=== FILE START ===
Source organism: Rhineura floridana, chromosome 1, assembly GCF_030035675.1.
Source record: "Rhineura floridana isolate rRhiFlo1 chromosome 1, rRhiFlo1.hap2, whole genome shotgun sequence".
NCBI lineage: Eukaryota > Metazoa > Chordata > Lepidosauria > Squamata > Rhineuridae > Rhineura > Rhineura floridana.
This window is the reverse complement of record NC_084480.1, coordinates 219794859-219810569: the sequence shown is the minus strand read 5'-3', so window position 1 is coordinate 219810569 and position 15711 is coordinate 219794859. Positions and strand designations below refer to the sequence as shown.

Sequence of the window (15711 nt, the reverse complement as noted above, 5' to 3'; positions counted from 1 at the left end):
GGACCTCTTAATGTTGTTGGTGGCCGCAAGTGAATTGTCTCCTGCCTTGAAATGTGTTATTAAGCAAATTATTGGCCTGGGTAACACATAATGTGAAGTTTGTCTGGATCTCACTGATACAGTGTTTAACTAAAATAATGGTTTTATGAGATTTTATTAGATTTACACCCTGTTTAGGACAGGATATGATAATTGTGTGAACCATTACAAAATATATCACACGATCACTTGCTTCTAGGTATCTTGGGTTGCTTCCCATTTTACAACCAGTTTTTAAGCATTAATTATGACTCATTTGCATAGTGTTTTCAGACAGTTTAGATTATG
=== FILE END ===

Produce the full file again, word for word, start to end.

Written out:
Source organism: Rhineura floridana, chromosome 1, assembly GCF_030035675.1.
Source record: "Rhineura floridana isolate rRhiFlo1 chromosome 1, rRhiFlo1.hap2, whole genome shotgun sequence".
NCBI lineage: Eukaryota > Metazoa > Chordata > Lepidosauria > Squamata > Rhineuridae > Rhineura > Rhineura floridana.
This window is the reverse complement of record NC_084480.1, coordinates 219794859-219810569: the sequence shown is the minus strand read 5'-3', so window position 1 is coordinate 219810569 and position 15711 is coordinate 219794859. Positions and strand designations below refer to the sequence as shown.

Sequence of the window (15711 nt, the reverse complement as noted above, 5' to 3'; positions counted from 1 at the left end):
GGACCTCTTAATGTTGTTGGTGGCCGCAAGTGAATTGTCTCCTGCCTTGAAATGTGTTATTAAGCAAATTATTGGCCTGGGTAACACATAATGTGAAGTTTGTCTGGATCTCACTGATACAGTGTTTAACTAAAATAATGGTTTTATGAGATTTTATTAGATTTACACCCTGTTTAGGACAGGATATGATAATTGTGTGAACCATTACAAAATATATCACACGATCACTTGCTTCTAGGTATCTTGGGTTGCTTCCCATTTTACAACCAGTTTTTAAGCATTAATTATGACTCATTTGCATAGTGTTTTCAGACAGTTTAGATTATG